Four of the nation’s major farm organizations have released a statement saying that an affordable crop insurance program will be their No. 1 priority for the 2012 farm bill debate.
The statement comes as the House and Senate agriculture committees announced a stepped up committee hearing schedule that may presage an effort to actually begin writing the next four- or five-year farm bill.
The National Corn Growers Association, National Association of Wheat Growers, American Soybean Association and National Sorghum Producers issued a joint statement on the farm bill at the Commodity Classic, the groups’ annual meeting/trade show in Nashville, Tenn.
“Commodity Classic provides our organizations an opportunity to come together to discuss important policy issues facing our industry,” the statement issued by the groups said. “As Congress continues work on the next farm bill, our organizations agree that an affordable crop insurance program is our No. 1 priority.
“We also stand ready to work with House and Senate Ag Committee leaders to create farm programs that provide risk-management tools to growers when they are facing a loss beyond their control.”
The groups asked Congress to pass a new farm bill this year “to provide the level of certainty in America that a short-term extension cannot. The nation is currently facing record high federal deficits and this requires difficult decisions. We stand ready to do our part to develop more efficient farm policy that will be responsive to taxpayers and effective in helping farms remain viable and productive.
The statement was released by National Corn Growers Association President Garry Niemeyer, a corn grower from Auburn, Ill.; National Association of Wheat Growers President Wayne Hurst, a wheat producer from Burley, Idaho; American Soybean Association President Steve Wellman, a soybean farmer from Syracuse, Neb.; and National Sorghum Producers Chairman Terry Swanson, a sorghum grower from Walsh, Colo.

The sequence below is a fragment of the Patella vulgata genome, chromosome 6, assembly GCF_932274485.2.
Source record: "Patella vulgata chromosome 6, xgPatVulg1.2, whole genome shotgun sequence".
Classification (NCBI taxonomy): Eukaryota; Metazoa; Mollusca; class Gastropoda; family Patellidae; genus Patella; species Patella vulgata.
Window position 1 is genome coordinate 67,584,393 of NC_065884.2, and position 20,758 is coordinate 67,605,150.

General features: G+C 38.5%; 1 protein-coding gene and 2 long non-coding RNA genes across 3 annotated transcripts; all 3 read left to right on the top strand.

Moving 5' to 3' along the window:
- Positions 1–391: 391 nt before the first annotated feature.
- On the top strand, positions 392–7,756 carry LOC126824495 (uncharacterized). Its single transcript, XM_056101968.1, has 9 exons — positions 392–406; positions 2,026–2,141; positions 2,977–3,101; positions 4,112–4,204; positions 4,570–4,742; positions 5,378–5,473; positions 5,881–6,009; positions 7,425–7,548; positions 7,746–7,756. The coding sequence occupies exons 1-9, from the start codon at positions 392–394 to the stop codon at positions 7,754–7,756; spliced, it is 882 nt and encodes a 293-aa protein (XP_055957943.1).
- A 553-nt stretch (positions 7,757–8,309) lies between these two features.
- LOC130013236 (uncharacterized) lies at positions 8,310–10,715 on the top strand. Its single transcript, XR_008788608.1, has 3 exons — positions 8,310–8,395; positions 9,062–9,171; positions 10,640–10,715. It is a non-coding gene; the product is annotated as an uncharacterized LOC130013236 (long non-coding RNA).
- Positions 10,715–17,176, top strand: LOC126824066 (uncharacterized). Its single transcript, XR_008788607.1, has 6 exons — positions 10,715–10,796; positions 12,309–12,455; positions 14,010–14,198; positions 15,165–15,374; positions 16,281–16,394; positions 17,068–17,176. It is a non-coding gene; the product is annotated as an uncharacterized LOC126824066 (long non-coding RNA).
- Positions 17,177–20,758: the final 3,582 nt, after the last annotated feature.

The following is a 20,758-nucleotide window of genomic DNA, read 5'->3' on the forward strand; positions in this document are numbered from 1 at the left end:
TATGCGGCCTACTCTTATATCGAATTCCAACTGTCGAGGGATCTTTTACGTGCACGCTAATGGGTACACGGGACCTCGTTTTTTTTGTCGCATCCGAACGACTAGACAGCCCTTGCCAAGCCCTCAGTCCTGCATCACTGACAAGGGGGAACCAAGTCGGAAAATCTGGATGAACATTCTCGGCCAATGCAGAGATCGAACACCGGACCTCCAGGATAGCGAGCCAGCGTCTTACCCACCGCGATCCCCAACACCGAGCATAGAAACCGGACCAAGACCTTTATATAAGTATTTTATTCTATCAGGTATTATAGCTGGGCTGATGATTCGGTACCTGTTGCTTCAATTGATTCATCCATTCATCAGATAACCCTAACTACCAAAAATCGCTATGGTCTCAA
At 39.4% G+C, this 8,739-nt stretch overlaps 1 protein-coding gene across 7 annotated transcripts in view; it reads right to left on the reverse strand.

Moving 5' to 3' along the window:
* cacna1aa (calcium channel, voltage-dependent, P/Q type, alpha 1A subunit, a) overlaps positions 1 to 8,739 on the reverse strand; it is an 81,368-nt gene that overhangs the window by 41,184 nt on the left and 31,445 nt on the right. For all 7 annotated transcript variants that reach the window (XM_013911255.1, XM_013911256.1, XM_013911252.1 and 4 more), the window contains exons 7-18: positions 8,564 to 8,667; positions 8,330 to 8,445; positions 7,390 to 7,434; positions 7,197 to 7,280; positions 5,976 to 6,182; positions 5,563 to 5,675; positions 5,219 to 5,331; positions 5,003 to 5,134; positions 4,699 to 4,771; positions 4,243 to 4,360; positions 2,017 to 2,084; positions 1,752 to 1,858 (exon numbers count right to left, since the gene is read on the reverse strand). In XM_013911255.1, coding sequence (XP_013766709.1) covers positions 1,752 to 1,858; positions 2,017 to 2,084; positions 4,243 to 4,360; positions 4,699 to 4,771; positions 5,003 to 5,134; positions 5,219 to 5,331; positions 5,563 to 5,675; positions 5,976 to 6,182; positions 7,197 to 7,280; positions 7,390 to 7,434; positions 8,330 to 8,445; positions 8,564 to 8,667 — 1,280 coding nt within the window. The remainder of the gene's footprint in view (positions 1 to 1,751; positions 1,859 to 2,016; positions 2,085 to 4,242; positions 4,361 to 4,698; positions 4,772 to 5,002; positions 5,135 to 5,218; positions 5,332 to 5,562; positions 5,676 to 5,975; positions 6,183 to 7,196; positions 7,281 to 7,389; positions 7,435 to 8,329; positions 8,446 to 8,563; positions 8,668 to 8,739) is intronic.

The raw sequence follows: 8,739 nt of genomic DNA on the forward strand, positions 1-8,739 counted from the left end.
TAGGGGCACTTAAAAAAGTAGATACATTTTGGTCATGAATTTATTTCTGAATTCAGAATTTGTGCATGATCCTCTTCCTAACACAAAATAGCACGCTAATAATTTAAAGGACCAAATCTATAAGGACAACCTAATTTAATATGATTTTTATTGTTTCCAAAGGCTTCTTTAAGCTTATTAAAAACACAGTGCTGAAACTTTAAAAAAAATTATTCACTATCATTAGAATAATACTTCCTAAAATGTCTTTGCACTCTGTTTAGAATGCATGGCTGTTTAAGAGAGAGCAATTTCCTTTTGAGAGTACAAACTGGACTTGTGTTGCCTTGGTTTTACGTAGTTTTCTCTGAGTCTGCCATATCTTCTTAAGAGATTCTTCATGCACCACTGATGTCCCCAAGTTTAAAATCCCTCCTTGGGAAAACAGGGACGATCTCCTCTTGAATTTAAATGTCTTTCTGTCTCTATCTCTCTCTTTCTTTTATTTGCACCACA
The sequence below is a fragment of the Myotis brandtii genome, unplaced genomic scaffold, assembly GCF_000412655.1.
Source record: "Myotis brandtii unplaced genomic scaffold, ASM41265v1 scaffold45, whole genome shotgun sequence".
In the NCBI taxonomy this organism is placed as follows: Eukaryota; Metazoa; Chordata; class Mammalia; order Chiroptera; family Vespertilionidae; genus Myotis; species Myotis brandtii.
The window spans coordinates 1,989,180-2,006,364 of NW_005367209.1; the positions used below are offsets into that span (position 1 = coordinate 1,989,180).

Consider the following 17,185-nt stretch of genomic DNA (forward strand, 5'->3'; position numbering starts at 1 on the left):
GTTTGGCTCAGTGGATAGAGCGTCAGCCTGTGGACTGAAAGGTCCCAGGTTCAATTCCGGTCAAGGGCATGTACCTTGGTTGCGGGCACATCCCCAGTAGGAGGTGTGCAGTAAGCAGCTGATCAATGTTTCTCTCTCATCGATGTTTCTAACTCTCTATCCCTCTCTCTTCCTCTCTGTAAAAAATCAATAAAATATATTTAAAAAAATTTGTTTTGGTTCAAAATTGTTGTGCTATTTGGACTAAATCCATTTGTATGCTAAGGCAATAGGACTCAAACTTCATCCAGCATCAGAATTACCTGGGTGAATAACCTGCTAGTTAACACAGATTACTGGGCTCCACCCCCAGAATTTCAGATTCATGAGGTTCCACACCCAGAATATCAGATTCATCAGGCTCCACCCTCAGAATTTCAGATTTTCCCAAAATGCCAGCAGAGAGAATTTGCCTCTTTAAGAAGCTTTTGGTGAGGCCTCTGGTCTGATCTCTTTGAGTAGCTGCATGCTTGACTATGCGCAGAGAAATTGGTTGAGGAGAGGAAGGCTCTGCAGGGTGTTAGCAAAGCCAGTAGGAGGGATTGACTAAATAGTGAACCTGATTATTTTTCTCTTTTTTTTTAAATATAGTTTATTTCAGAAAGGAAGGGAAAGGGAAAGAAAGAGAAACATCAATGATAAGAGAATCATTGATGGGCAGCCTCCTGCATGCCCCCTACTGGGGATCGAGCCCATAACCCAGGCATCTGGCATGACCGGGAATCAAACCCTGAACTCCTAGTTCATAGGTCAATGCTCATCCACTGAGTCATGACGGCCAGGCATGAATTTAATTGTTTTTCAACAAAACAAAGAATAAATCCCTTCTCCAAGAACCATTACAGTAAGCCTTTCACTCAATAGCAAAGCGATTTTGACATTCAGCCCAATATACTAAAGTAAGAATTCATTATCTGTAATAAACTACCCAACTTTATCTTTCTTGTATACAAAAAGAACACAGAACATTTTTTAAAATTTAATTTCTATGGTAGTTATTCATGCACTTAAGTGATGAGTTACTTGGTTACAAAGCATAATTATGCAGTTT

The organizations represent more than 70 percent of all crop acres in the United States. More than 5,400 farmers had pre-registered for Commodity Classic, which would be a new record attendance for the event, which is being held at the Opryland Hotel in Nashville.
“Agriculture is a bright spot in our nation’s economy, sustainably meeting the expanding demands to provide food, feed, fuel and fiber to the world,” the statement said. “We are pleased to see the Senate and House Agriculture Committees have produced such an aggressive schedule and we thank them for their efforts.”
On Thursday, House Agriculture Committee Chairman Frank Lucas, R-Okla., announced a series of farm bill field hearings to take place throughout March and April. The first one is scheduled for upstate New York with other stops slated for Illinois, Arkansas and Kansas.
Lucas said the hearings will give members of the House Agriculture Committee the opportunity to hear firsthand how U.S. farm policy is working for farmers and ranchers in advance of writing legislation.
The field hearings are the next step in the farm bill development. Last June, Lucas began the effort when the Agriculture Committee held 11 audit hearings on agriculture programs to look for ways to improve programs for farmers, increase efficiency, and reduce spending. The information gained from the audits combined with perspective from the field will serve as a useful reference for committee members.
The third hearing will be held at Riceland Hall, Fowler Center on the Arkansas State University Campus, March 30.